2015 Peregrine Falcon Nest Monitoring Results

The New York State Department of Environmental Conservation has issued their annual report on peregrine falcon nest monitoring in the Eastern Adirondacks and Lake  Champlain region. DEC wildlife staff and volunteers monitored 26 peregrine falcon nesting sites located throughout the Adirondacks and along Lake Champlain and Lake George during the 2015 breeding season, according to  the report. They confirmed 16 of the 26 sites were occupied by territorial pairs of falcons and all but one of those pairs actively undertook nesting. Of the 15 confirmed active nesting pairs, nine successfully produced a total of 18 chicks. This equates to 1.2 >>More

February, 2016

Cabin Fever Sunday: Living With Beavers

The third installment of Cabin Fever Sundays lecture series on February 28th, examines beaver populations in the Adirondacks, in history and today. In “Living with Beavers” John Warren and Charlotte Demers will discuss the historic and contemporary implications of beaver trapping, their importance to the fur trade, contemporary issues with the damming of rivers, and more. The program will delve into the impact of human intervention on historic and contemporary beaver populations in the Adirondacks. Reintroduction of the species led to rapid re-population, and today, beavers thrive in the Adirondacks. However, beavers do cause challenges to property owners, due to their >>More

February, 2016

Goshawks: An Apex Adirondack Accipiter

The Boke of St. Albans, a 15th century sportsman’s handbook, decreed that only a nobleman could hunt with a falcon, but a mere yeoman might settle for a goshawk. These days it is the very wildness and willfulness of the goshawk that bestows a badge of courage on those who would train one. “In the talons there was death,” wrote T. H. White, who chronicled his naive attempt to “man” one of these “murderous” raptors in The Goshawk. “He would slay a rabbit in his grip by merely crushing its skull.” Goshawks are the largest of the accipiters, a genus >>More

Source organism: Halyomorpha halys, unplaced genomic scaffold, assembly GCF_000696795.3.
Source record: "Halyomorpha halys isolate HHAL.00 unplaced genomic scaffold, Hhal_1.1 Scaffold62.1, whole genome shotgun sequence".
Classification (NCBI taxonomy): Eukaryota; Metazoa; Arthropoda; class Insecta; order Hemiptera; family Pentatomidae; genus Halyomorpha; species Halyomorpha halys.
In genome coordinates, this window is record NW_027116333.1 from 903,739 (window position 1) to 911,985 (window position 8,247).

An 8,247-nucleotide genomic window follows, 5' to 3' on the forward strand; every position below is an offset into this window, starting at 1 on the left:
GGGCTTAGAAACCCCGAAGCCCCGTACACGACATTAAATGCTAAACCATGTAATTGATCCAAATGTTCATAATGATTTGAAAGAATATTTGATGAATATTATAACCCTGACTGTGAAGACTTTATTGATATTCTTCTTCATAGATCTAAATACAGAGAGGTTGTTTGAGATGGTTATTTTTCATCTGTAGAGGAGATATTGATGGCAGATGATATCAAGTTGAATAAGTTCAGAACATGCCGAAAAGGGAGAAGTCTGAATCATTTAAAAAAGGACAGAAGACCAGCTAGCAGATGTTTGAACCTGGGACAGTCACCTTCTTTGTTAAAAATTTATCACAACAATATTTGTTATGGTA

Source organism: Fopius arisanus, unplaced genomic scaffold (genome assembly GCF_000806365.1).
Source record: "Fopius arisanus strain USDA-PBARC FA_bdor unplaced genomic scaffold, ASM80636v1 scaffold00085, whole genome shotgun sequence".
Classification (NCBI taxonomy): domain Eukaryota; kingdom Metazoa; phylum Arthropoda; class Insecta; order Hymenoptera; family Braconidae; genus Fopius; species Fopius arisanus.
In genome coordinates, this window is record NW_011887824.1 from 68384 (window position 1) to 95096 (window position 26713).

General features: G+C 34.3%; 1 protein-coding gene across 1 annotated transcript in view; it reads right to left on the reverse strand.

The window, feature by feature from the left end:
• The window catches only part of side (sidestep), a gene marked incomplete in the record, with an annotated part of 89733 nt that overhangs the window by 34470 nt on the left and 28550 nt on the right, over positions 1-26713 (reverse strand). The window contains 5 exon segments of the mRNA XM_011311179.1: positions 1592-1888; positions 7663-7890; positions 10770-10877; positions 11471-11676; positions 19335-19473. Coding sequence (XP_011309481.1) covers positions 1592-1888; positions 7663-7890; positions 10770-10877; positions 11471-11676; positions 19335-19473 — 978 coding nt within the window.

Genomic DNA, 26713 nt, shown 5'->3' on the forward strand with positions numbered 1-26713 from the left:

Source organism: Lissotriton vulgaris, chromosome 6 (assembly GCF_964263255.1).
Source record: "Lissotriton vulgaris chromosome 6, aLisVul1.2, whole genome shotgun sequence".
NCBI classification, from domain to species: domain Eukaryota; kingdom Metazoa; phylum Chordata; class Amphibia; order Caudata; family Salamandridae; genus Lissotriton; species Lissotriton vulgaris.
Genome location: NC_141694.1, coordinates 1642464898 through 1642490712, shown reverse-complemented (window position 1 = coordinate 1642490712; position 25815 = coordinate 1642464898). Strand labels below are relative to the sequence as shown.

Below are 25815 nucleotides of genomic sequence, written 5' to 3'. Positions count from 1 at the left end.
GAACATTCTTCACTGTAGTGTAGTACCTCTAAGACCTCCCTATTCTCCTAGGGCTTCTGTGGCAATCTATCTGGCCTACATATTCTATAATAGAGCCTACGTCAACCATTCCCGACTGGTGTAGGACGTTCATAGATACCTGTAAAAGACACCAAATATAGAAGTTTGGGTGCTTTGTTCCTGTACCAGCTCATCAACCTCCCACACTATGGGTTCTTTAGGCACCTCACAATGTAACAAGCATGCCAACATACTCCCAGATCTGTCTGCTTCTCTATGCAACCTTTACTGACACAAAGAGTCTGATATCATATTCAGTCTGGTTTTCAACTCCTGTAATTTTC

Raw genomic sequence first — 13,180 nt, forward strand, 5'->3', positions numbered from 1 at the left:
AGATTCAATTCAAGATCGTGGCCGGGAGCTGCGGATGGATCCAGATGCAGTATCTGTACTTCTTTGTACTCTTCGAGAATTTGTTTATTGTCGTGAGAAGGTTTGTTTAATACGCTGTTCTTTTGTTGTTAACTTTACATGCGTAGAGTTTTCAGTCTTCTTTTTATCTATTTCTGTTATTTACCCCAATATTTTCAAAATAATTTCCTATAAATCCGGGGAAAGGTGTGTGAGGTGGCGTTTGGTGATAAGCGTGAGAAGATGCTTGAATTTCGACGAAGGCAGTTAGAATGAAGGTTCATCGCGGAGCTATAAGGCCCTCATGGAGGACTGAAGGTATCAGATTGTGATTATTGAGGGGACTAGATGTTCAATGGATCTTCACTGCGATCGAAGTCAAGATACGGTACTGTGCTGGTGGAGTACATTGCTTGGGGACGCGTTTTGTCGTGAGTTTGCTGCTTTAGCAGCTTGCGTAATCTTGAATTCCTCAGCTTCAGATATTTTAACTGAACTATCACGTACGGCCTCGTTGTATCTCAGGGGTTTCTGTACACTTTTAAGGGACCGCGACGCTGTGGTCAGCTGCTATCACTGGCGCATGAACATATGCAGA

February, 2016

Happy Groundhog Day: The World Of Woodchucks

Researchers are still puzzling over the age-old question, “How much wood could a woodchuck chuck if a woodchuck could chuck wood,” but I may have an answer. Re-brand the woodchuck. Like the words skunk and moose, woodchuck (wojak) is a Native American term, Algonquin in this case. I don’t know its literal translation, but I suspect it means “fat fur-ball that can inhale your garden faster than you can say Punxsutawney Phil,” or something pretty close to that. Too bad that to English speakers the name woodchuck implies the critters are employed in the forest-products industry. They haven’t the teeth >>More

January, 2016

Have You Seen A Mountain Lion? Many Say They Have

In the photo, the mountain lion lies on its side on the shoulder of a Connecticut parkway. Tail lights shine in the distance. A Connecticut state trooper snapped the photo after a motorist had struck and killed the animal on a June night in 2011. Wildlife biologists quickly confirmed this mountain lion was the one photographed days before in front of an elementary school in Greenwich, Connecticut, about 40 miles west. (School was cancelled.) Within months, DNA evidence revealed that this animal was the same one seen in the backyard of a retired game warden in Lake George the previous >>More